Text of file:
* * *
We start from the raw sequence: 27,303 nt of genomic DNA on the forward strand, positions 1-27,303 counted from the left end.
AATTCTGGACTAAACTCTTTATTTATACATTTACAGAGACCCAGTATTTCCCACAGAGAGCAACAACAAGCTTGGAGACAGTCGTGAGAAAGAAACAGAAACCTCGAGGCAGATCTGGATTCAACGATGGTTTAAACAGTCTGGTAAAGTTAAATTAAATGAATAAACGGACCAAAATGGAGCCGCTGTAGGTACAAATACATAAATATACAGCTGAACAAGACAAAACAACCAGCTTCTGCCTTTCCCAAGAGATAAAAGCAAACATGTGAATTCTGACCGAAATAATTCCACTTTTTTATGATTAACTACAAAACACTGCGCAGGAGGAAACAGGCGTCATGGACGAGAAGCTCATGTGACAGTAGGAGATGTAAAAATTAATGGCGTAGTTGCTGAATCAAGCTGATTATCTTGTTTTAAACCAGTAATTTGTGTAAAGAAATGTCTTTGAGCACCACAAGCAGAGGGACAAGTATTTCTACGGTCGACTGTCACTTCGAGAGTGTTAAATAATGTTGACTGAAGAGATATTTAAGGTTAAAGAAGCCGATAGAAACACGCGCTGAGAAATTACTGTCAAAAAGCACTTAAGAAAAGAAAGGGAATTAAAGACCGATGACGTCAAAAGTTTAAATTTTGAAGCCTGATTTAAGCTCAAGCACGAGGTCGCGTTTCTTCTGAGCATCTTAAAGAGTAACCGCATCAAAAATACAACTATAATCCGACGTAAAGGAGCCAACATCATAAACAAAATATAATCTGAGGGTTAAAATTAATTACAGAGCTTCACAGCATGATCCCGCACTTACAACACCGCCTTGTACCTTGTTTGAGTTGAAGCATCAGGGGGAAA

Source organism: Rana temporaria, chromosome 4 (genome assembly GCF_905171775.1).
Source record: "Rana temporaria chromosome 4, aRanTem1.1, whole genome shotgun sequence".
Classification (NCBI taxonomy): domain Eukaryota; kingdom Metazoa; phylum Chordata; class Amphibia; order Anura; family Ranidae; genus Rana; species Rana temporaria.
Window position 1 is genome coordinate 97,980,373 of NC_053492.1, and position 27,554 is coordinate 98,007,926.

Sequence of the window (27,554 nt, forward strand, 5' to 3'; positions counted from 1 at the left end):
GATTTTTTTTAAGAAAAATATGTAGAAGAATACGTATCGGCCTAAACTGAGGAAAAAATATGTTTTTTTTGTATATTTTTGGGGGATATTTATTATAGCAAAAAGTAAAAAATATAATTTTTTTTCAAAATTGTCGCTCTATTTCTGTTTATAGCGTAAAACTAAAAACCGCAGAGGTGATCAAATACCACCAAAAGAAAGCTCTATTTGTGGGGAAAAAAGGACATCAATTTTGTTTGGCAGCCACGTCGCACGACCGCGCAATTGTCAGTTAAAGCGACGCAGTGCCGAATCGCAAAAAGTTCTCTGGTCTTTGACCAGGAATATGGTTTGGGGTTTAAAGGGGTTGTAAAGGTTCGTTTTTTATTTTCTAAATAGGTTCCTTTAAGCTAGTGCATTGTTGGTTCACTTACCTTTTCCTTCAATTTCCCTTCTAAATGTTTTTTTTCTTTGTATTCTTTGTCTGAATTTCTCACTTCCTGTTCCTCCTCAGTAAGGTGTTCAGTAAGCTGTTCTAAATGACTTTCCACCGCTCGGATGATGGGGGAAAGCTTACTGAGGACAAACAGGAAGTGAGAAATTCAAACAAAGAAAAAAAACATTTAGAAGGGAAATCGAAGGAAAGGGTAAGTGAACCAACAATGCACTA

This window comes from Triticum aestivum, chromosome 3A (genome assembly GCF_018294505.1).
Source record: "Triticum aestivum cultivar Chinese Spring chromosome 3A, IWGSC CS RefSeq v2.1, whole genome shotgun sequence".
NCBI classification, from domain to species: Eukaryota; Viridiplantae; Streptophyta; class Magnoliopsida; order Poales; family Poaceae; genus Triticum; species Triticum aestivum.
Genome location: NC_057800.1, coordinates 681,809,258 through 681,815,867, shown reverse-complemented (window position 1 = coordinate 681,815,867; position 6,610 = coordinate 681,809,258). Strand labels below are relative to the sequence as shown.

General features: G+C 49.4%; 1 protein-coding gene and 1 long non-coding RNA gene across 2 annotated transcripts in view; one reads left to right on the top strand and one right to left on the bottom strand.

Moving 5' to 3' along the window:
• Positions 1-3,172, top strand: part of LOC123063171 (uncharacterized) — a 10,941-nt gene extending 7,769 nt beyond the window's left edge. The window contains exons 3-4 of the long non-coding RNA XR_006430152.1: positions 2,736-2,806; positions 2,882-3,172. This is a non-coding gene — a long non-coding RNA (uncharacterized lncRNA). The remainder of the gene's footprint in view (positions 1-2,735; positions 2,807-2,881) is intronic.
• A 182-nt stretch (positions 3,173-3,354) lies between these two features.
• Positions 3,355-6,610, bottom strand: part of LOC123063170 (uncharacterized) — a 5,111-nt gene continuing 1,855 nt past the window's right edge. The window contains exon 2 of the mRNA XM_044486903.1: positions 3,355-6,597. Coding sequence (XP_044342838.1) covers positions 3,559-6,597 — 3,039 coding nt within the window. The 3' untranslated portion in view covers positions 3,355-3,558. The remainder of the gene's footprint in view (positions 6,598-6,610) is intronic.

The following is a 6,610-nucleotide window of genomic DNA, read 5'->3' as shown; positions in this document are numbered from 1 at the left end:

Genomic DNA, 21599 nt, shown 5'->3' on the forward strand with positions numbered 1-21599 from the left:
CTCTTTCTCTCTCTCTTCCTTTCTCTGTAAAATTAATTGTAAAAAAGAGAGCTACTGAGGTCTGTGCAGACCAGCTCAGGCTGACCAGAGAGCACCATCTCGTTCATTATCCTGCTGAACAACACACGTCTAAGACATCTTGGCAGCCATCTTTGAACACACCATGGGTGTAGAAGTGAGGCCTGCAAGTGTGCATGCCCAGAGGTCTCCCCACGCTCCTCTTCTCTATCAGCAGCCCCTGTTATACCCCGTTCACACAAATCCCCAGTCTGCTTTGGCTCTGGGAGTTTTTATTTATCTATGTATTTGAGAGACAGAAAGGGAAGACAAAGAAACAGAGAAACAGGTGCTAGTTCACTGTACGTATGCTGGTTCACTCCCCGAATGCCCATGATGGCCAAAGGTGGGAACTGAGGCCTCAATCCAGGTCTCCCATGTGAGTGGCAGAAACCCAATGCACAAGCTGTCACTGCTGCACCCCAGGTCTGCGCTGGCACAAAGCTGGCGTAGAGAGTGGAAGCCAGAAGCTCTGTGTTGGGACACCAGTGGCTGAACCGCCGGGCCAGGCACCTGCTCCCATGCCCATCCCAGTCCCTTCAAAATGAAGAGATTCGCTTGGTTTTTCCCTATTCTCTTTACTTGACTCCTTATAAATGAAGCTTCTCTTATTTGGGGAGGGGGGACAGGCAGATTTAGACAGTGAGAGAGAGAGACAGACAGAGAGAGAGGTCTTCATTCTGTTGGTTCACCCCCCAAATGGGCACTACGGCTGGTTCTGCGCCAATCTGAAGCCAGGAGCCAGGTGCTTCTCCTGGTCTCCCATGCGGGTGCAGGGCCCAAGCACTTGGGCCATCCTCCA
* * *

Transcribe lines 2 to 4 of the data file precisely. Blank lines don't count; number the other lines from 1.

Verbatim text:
AATTCTGGACTAAACTCTTTATTTATACATTTACAGAGACCCAGTATTTCCCACAGAGAGCAACAACAAGCTTGGAGACAGTCGTGAGAAAGAAACAGAAACCTCGAGGCAGATCTGGATTCAACGATGGTTTAAACAGTCTGGTAAAGTTAAATTAAATGAATAAACGGACCAAAATGGAGCCGCTGTAGGTACAAATACATAAATATACAGCTGAACAAGACAAAACAACCAGCTTCTGCCTTTCCCAAGAGATAAAAGCAAACATGTGAATTCTGACCGAAATAATTCCACTTTTTTATGATTAACTACAAAACACTGCGCAGGAGGAAACAGGCGTCATGGACGAGAAGCTCATGTGACAGTAGGAGATGTAAAAATTAATGGCGTAGTTGCTGAATCAAGCTGATTATCTTGTTTTAAACCAGTAATTTGTGTAAAGAAATGTCTTTGAGCACCACAAGCAGAGGGACAAGTATTTCTACGGTCGACTGTCACTTCGAGAGTGTTAAATAATGTTGACTGAAGAGATATTTAAGGTTAAAGAAGCCGATAGAAACACGCGCTGAGAAATTACTGTCAAAAAGCACTTAAGAAAAGAAAGGGAATTAAAGACCGATGACGTCAAAAGTTTAAATTTTGAAGCCTGATTTAAGCTCAAGCACGAGGTCGCGTTTCTTCTGAGCATCTTAAAGAGTAACCGCATCAAAAATACAACTATAATCCGACGTAAAGGAGCCAACATCATAAACAAAATATAATCTGAGGGTTAAAATTAATTACAGAGCTTCACAGCATGATCCCGCACTTACAACACCGCCTTGTACCTTGTTTGAGTTGAAGCATCAGGGGGAAA

Source organism: Rana temporaria, chromosome 4 (genome assembly GCF_905171775.1).
Source record: "Rana temporaria chromosome 4, aRanTem1.1, whole genome shotgun sequence".